The events of the Jackson County War (1869-1871) is a history untold until the 1960s, nearly a century after the events of the late 1860s. From early 1869 to the end of 1871, some one hundred to an estimated two hundred persons were killed, making Jackson County, Florida’s most violent county under Reconstruction. What was at stake was power, and the 1867 Florida Constitution aimed to repress African Americans with the Black Codes built into the document, which Congress rejected. They declared Florida had no government until they adopted the 13th, 14th and 15th amendments to conform to the Constitution.
Jackson County was the second most populated county in the state, with some ten thousand inhabitants from 1851 to 1868. As the average rate of murder was two yearly, the sudden fifty-fold rise over three years meant much organizing work was needed to stem the violence.  The KKK rode hard in Florida in an attempt to maintain the old social order through racial terror after the Civil War. Even after Reconstruction, those who rallied behind the Myth of the Lost Cause were willing to do anything, including annihilating people in politics and in the field, destroying their homes and businesses in order for the defenders of the ‘Old South’ to maintain power.
In the early twentieth century, historians that retold the history of the Jackson County War diminished the focus on African American struggles by inventing details and dramatizing events that practically absolved the white conservatives who perpetrated the atmosphere of violence that permeated Reconstruction Florida. One study written from this perspective remained the authoritative text on this period for over fifty years.
By 1960s, historians finally delved into resources like the Freedmen’s Bureau Florida records, and by the 1970s a clearer picture of violence and mayhem “arising from organized white resistance determined to drive out black and white Republican leadership” finally came into view.  By the early 2000s, the role of the Klan, violence, intimidation and resistance were on the table. Curiously, a number of the books that focus on this history are not available within the Hillsborough County Library system today, but because of Henry Louis Gates’ recent documentary Reconstruction: America After the Civil War, a number of related titles are available. The Florida Freedmen’s Bureau records however, are in need of a transcription project as some 26 reels of microfilm hold the details for many families across the state before the bureau’s bank failed in 1873.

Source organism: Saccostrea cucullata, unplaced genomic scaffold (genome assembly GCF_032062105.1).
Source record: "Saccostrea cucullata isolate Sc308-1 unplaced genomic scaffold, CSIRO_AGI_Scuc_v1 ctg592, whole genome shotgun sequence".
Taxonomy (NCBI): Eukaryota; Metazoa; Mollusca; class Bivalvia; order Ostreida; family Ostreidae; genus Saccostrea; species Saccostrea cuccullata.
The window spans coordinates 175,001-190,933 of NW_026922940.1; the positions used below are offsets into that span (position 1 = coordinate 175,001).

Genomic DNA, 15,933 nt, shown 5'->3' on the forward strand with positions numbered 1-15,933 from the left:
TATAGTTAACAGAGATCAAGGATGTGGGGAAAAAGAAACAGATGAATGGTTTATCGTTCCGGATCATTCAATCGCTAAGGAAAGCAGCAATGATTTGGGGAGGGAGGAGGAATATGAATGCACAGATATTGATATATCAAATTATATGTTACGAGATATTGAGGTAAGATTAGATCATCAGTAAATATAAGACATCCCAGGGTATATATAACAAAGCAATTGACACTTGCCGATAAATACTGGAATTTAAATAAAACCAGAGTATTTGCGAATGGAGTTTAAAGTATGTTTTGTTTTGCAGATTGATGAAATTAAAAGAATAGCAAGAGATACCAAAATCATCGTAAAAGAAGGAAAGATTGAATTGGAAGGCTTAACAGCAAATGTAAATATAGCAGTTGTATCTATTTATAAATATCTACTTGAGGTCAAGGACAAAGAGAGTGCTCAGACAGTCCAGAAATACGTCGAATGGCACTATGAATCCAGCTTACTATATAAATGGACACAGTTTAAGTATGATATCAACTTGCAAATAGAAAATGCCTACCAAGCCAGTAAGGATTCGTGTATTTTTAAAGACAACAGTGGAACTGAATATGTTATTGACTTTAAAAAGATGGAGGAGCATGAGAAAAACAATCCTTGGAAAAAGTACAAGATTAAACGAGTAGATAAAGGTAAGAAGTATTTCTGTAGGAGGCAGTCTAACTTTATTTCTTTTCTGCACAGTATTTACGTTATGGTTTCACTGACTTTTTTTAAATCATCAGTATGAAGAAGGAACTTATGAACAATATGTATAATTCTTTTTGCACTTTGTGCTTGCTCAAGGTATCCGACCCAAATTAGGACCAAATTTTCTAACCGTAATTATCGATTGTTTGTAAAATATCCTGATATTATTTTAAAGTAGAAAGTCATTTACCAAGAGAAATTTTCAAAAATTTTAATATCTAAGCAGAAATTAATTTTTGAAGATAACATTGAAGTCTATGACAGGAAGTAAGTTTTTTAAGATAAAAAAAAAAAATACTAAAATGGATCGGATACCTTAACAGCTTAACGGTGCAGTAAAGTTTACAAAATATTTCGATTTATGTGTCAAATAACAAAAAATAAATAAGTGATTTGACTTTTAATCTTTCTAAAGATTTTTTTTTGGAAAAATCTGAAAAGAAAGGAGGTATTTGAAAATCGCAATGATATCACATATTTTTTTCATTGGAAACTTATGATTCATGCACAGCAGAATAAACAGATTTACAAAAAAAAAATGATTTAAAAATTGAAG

There’s a tight relationship between this past and its connections to the present- I want to bring attention to the issue of social control via voter suppression and the older history of disenfranchisement post Reconstruction. The Sentencing Project’s 2010 report noted that, “more people were disenfranchised in Florida than in any other state. All of the six states with the most disenfranchised felons are southern states with large black populations. There is a distinct relationship between race and voter disenfranchisement.” On 1 September 2016, The Miami Herald’s headline pointed to this longer history: “Florida has a History of Making it Harder for Black Citizens to Vote.”The poll tax has returned in another guise, and it’s pertinent that historically, Florida was the first state to adopt a $2 poll tax for voting in 1885 (legal until 1937) and by 1940, only 6% of blacks in Florida were registered to vote.. 
A Panhandle County
Jackson County lies near the borders of Alabama and Georgia on the panhandle, and its economy was based on short staple cotton, grown to the exclusion of other crops, worked by gangs of enslaved laborers. Before the Civil War, slaveowners comprised 38% of Jackson County households, and 16% held as many as ten enslaved people.
Non-slaveholding farmers arrived from South Carolina and Georgia and worked small pieces of land barely adequate for sustenance. Prosperous planters owned stately homes that lined the main street of Marianna and nearby Greenwood. Yet, transportation was the main disadvantage, as the county’s location on the Chipola River was unnavigable for the huge volume of cotton to transport, compounded by the lack of a railroad, which terminated a county away. This remoteness added to the difficulty of attempts by those in bondage to emancipate themselves.
Effects of the Recent War, 1863-1865
During the Civil war, many local white men served in the Confederacy, and late in the war, Jackson County was a breadbasket for the south, the Confederacy ruthlessly requisitioning livestock and crops for the war. By 1863 a military hospital opened and the following year, a Confederate military post with training grounds, storehouses and stables was established at Marianna. A blockade by the Union Navy prevented the transport of valuable cotton to European markets; Confederate troops from the area went to armies fighting in Virginia, leaving citizens at the mercy of deserters and guerrillas who preyed on the countryside. By the fall, war arrived as a column of 700 Union soldiers left Pensacola to march across the Panhandle.